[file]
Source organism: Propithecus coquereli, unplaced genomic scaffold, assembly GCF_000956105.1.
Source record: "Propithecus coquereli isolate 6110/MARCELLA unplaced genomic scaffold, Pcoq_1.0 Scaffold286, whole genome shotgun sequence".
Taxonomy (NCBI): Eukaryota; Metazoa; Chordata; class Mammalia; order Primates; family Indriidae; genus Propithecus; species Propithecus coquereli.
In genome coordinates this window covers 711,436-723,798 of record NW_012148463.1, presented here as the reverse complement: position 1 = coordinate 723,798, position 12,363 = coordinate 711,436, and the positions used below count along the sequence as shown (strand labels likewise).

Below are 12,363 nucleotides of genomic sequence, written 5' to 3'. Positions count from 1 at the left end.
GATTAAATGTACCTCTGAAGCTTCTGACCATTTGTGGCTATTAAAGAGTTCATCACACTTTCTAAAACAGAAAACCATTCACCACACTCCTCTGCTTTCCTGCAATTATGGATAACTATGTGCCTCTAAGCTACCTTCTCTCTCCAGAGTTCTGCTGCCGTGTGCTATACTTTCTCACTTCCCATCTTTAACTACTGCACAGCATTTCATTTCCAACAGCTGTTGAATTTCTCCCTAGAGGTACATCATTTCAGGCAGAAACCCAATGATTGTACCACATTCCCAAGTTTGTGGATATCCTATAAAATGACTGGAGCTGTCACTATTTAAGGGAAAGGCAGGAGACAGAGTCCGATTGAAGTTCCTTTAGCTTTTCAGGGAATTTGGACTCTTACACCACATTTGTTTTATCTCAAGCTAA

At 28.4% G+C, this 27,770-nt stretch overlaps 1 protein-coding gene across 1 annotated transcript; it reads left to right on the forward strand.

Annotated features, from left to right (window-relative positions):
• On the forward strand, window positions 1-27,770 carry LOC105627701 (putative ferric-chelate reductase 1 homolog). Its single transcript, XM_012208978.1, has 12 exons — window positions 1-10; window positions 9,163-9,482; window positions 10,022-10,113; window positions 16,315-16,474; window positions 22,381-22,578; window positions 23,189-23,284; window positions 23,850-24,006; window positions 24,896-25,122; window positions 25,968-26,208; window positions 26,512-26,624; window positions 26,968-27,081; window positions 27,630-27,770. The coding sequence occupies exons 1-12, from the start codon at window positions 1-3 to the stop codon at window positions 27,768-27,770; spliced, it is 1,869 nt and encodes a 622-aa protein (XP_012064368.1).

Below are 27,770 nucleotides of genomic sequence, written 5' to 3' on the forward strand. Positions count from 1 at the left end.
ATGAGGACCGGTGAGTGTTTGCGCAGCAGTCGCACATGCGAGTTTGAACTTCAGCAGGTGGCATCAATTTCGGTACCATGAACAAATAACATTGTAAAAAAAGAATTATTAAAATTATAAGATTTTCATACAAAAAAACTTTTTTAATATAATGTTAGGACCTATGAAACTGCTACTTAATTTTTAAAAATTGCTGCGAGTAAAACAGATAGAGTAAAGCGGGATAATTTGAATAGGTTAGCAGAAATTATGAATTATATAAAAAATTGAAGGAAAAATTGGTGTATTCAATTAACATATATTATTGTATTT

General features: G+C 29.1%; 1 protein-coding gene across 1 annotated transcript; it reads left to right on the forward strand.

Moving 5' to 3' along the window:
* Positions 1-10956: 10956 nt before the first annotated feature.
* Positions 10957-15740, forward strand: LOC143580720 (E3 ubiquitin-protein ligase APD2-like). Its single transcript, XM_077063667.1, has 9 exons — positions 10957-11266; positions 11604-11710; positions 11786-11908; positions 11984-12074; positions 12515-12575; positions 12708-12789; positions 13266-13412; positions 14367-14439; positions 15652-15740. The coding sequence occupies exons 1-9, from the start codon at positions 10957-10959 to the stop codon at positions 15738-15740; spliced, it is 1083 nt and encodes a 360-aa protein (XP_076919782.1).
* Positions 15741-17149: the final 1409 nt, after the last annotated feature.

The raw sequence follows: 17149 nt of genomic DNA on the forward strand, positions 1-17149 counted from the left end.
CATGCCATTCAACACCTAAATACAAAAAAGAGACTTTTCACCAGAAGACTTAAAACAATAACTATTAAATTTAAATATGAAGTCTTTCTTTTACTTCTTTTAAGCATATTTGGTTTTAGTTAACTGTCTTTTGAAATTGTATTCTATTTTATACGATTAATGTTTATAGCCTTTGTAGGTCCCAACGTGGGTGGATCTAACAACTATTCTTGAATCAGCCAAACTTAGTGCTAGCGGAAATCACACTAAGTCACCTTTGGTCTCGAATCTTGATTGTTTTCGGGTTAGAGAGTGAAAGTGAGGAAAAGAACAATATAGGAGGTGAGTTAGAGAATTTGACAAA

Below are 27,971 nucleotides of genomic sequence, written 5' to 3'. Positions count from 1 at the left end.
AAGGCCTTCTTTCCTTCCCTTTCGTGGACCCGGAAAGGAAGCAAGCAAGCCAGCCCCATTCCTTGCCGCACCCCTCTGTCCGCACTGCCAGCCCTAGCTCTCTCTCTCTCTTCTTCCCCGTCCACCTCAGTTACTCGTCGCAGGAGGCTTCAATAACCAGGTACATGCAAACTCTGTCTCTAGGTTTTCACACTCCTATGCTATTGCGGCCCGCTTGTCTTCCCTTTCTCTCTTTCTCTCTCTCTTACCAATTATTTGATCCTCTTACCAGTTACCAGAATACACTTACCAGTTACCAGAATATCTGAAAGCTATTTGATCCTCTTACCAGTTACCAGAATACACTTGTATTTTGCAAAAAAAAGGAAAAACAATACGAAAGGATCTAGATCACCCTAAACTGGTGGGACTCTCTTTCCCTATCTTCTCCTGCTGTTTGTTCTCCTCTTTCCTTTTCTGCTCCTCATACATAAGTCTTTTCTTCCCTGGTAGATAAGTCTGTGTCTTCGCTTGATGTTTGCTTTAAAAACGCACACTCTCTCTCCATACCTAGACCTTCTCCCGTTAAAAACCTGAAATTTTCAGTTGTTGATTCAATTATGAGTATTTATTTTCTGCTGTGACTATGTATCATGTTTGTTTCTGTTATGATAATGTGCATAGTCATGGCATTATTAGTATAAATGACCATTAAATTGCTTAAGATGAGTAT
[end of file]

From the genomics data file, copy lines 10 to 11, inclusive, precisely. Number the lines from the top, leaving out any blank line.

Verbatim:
Below are 27,770 nucleotides of genomic sequence, written 5' to 3' on the forward strand. Positions count from 1 at the left end.
ATGAGGACCGGTGAGTGTTTGCGCAGCAGTCGCACATGCGAGTTTGAACTTCAGCAGGTGGCATCAATTTCGGTACCATGAACAAATAACATTGTAAAAAAAGAATTATTAAAATTATAAGATTTTCATACAAAAAAACTTTTTTAATATAATGTTAGGACCTATGAAACTGCTACTTAATTTTTAAAAATTGCTGCGAGTAAAACAGATAGAGTAAAGCGGGATAATTTGAATAGGTTAGCAGAAATTATGAATTATATAAAAAATTGAAGGAAAAATTGGTGTATTCAATTAACATATATTATTGTATTT